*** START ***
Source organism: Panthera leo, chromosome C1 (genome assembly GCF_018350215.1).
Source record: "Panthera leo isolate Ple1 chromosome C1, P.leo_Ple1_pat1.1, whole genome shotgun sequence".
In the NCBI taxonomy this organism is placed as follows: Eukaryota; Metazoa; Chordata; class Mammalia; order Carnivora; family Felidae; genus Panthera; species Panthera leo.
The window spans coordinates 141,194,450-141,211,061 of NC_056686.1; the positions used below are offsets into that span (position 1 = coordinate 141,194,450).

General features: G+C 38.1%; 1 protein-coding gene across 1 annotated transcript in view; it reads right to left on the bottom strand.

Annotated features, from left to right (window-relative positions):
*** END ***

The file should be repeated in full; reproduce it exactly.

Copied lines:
Source organism: Panthera leo, chromosome C1 (genome assembly GCF_018350215.1).
Source record: "Panthera leo isolate Ple1 chromosome C1, P.leo_Ple1_pat1.1, whole genome shotgun sequence".
In the NCBI taxonomy this organism is placed as follows: Eukaryota; Metazoa; Chordata; class Mammalia; order Carnivora; family Felidae; genus Panthera; species Panthera leo.
The window spans coordinates 141,194,450-141,211,061 of NC_056686.1; the positions used below are offsets into that span (position 1 = coordinate 141,194,450).

General features: G+C 38.1%; 1 protein-coding gene across 1 annotated transcript in view; it reads right to left on the bottom strand.

Annotated features, from left to right (window-relative positions):